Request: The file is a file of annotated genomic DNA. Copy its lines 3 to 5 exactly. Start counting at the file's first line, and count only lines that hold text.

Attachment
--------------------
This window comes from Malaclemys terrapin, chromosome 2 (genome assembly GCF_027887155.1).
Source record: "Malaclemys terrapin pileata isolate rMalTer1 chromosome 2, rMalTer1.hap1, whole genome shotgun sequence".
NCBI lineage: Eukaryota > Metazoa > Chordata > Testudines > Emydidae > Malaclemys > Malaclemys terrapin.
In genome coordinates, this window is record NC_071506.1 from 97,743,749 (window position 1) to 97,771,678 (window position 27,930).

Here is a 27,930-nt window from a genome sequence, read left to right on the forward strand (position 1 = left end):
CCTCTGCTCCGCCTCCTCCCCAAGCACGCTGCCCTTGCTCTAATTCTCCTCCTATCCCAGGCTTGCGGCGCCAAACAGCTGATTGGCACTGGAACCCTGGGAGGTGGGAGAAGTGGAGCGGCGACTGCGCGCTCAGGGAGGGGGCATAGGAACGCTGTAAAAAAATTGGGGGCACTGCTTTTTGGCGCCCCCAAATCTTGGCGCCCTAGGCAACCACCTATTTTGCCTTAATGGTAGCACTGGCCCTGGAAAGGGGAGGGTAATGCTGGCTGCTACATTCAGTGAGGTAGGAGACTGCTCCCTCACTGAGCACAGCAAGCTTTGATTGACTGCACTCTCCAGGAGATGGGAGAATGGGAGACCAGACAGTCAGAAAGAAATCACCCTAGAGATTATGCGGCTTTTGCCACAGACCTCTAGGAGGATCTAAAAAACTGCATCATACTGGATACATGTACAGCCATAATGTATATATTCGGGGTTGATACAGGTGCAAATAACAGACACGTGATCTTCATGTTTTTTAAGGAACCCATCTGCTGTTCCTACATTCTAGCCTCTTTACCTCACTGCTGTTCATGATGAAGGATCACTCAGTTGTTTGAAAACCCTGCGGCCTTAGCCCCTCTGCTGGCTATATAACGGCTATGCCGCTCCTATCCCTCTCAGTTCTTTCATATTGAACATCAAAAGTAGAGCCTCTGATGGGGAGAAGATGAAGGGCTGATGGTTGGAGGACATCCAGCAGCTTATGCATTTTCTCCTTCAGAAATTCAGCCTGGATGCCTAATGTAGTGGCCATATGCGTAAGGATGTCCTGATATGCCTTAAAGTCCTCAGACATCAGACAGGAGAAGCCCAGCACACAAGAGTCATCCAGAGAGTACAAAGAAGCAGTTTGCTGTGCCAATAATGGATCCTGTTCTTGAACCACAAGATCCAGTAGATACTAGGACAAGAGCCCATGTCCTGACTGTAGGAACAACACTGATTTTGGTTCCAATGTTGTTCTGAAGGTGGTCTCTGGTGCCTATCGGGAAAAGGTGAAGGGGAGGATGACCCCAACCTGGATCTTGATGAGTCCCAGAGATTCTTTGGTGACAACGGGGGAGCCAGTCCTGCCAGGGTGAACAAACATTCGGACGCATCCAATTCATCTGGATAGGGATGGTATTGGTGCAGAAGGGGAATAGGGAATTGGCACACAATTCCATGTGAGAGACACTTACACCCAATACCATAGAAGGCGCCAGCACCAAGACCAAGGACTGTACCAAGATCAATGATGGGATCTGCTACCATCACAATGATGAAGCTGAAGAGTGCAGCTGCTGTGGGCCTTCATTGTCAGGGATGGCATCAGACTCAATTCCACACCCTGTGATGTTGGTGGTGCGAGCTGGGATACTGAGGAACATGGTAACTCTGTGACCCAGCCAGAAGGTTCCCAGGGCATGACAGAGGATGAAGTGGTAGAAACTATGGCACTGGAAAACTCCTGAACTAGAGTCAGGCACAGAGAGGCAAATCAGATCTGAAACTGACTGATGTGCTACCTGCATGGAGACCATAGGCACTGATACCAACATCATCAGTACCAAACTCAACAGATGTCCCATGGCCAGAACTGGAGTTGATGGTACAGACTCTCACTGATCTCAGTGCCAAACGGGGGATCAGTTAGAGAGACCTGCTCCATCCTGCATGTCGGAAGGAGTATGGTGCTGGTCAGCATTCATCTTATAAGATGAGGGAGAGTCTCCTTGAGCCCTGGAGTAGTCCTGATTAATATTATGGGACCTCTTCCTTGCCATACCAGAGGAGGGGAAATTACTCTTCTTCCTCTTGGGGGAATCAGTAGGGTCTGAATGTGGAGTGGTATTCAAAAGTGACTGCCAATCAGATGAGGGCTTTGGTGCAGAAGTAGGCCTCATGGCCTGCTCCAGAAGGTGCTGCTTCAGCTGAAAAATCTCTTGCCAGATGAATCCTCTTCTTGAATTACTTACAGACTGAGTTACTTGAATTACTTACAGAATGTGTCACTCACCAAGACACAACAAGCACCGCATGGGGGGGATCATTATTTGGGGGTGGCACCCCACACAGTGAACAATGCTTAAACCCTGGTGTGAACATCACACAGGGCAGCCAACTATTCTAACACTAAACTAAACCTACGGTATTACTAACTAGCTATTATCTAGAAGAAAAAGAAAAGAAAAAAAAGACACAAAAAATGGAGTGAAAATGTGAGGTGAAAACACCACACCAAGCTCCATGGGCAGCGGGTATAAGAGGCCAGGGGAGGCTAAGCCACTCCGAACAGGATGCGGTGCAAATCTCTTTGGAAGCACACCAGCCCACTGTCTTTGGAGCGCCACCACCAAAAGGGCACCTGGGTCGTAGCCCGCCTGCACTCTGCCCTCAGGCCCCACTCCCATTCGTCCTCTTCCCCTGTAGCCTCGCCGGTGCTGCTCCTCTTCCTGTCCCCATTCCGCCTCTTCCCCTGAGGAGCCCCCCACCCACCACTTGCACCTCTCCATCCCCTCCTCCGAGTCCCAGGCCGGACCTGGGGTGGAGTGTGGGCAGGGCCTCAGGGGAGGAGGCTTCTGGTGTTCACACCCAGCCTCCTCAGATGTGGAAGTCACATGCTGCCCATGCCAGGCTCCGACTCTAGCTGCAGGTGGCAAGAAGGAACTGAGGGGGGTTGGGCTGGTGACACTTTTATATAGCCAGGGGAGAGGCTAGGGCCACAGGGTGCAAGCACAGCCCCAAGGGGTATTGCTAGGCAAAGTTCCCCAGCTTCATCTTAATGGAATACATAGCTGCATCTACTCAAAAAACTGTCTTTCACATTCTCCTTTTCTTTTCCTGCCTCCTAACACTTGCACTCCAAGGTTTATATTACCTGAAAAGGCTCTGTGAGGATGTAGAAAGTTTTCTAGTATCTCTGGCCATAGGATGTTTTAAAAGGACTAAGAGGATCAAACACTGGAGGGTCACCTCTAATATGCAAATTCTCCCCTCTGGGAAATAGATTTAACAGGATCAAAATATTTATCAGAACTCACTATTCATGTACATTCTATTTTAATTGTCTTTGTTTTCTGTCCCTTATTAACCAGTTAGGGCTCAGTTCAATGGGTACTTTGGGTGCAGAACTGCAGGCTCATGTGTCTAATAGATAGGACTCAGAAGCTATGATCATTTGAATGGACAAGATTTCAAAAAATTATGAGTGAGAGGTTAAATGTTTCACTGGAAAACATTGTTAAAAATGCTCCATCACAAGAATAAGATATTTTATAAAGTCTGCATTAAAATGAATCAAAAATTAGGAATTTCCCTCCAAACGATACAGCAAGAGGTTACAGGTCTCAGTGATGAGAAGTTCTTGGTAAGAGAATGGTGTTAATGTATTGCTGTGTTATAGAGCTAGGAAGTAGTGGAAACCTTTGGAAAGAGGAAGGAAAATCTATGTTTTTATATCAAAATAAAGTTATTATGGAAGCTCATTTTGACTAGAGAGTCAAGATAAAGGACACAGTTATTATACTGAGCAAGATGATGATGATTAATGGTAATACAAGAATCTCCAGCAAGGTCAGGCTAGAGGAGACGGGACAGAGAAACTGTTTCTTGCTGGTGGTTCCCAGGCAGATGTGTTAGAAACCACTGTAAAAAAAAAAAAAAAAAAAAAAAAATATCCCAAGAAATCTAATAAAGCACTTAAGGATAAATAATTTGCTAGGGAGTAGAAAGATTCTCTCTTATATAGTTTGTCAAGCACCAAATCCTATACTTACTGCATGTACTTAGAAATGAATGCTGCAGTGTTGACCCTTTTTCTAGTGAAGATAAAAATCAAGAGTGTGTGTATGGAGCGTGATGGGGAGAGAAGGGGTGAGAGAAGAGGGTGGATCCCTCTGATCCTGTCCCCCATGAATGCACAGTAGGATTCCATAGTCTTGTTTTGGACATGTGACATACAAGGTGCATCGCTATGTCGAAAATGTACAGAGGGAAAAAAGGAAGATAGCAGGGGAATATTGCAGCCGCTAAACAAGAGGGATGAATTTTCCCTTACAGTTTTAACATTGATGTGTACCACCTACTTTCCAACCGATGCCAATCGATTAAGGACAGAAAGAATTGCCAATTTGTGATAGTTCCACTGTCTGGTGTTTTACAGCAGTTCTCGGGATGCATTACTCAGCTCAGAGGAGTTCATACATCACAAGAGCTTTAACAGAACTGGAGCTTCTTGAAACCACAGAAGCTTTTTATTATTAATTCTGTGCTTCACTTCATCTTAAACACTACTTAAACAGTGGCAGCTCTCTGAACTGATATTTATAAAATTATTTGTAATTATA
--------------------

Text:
NCBI lineage: Eukaryota > Metazoa > Chordata > Testudines > Emydidae > Malaclemys > Malaclemys terrapin.
In genome coordinates, this window is record NC_071506.1 from 97,743,749 (window position 1) to 97,771,678 (window position 27,930).

Here is a 27,930-nt window from a genome sequence, read left to right on the forward strand (position 1 = left end):